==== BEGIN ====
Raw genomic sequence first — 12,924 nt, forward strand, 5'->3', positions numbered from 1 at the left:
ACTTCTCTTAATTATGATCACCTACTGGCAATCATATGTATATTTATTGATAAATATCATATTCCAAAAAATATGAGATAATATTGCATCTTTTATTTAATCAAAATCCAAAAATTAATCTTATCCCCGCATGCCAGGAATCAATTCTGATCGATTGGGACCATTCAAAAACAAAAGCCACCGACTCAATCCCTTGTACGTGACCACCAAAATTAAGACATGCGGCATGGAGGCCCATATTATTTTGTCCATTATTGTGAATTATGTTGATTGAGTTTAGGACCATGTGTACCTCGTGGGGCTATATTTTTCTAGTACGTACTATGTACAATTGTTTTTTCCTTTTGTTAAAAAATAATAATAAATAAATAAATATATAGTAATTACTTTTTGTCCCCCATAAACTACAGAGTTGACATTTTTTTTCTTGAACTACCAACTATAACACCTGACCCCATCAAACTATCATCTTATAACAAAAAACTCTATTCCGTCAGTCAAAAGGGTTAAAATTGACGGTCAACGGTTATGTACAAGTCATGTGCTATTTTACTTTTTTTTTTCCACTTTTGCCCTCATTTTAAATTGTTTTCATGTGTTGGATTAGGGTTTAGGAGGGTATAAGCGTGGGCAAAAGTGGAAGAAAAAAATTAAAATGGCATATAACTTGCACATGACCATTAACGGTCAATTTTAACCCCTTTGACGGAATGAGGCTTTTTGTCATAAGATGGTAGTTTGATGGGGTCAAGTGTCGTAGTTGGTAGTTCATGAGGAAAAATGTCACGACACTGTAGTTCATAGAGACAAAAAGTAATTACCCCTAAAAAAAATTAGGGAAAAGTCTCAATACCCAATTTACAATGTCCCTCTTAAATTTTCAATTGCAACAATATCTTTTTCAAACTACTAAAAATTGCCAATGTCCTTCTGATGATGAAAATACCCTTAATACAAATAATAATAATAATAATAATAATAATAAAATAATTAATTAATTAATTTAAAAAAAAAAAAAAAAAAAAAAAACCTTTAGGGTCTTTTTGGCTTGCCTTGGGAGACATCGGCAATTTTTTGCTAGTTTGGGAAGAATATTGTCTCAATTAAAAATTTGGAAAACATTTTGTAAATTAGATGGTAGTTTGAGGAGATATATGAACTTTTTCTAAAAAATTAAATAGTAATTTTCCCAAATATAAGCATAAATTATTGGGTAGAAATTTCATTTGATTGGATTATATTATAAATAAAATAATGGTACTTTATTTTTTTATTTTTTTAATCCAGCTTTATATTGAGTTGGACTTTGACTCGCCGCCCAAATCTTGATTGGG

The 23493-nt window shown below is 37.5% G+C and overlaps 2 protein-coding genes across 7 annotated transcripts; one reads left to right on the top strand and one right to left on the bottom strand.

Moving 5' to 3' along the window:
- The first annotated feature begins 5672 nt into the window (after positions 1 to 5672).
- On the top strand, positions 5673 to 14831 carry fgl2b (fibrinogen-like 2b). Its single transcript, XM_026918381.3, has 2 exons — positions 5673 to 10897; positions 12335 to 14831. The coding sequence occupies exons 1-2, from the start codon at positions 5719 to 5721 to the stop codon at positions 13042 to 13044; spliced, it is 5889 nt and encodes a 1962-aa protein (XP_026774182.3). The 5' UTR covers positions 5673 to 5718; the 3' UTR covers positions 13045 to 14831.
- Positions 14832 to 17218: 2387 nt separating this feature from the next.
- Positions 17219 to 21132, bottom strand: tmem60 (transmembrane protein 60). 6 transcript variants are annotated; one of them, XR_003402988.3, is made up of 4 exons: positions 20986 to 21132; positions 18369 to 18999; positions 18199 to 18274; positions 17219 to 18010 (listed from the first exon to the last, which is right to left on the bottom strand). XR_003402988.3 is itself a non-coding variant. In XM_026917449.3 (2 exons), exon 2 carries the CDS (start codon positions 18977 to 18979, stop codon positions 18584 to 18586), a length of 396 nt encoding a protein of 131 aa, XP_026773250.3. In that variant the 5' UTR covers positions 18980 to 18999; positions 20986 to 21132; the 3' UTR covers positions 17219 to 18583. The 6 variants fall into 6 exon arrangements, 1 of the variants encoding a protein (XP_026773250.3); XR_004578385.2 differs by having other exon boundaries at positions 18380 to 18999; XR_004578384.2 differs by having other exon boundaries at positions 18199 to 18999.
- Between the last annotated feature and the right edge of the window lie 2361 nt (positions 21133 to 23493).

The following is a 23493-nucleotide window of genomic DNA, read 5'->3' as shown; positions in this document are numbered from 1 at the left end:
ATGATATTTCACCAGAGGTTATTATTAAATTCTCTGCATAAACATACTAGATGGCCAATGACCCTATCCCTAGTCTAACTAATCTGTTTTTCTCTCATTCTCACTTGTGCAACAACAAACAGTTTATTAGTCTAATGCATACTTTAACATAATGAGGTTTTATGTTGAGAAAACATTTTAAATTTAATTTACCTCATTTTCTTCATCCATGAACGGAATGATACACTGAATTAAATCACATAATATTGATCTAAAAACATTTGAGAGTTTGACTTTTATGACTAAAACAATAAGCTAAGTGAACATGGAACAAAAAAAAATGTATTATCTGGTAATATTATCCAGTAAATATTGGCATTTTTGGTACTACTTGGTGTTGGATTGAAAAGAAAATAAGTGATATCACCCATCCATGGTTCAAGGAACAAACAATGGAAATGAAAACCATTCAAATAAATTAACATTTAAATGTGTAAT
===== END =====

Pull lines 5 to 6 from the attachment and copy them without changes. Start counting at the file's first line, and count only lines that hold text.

- The first annotated feature begins 5672 nt into the window (after positions 1 to 5672).
- On the top strand, positions 5673 to 14831 carry fgl2b (fibrinogen-like 2b). Its single transcript, XM_026918381.3, has 2 exons — positions 5673 to 10897; positions 12335 to 14831. The coding sequence occupies exons 1-2, from the start codon at positions 5719 to 5721 to the stop codon at positions 13042 to 13044; spliced, it is 5889 nt and encodes a 1962-aa protein (XP_026774182.3). The 5' UTR covers positions 5673 to 5718; the 3' UTR covers positions 13045 to 14831.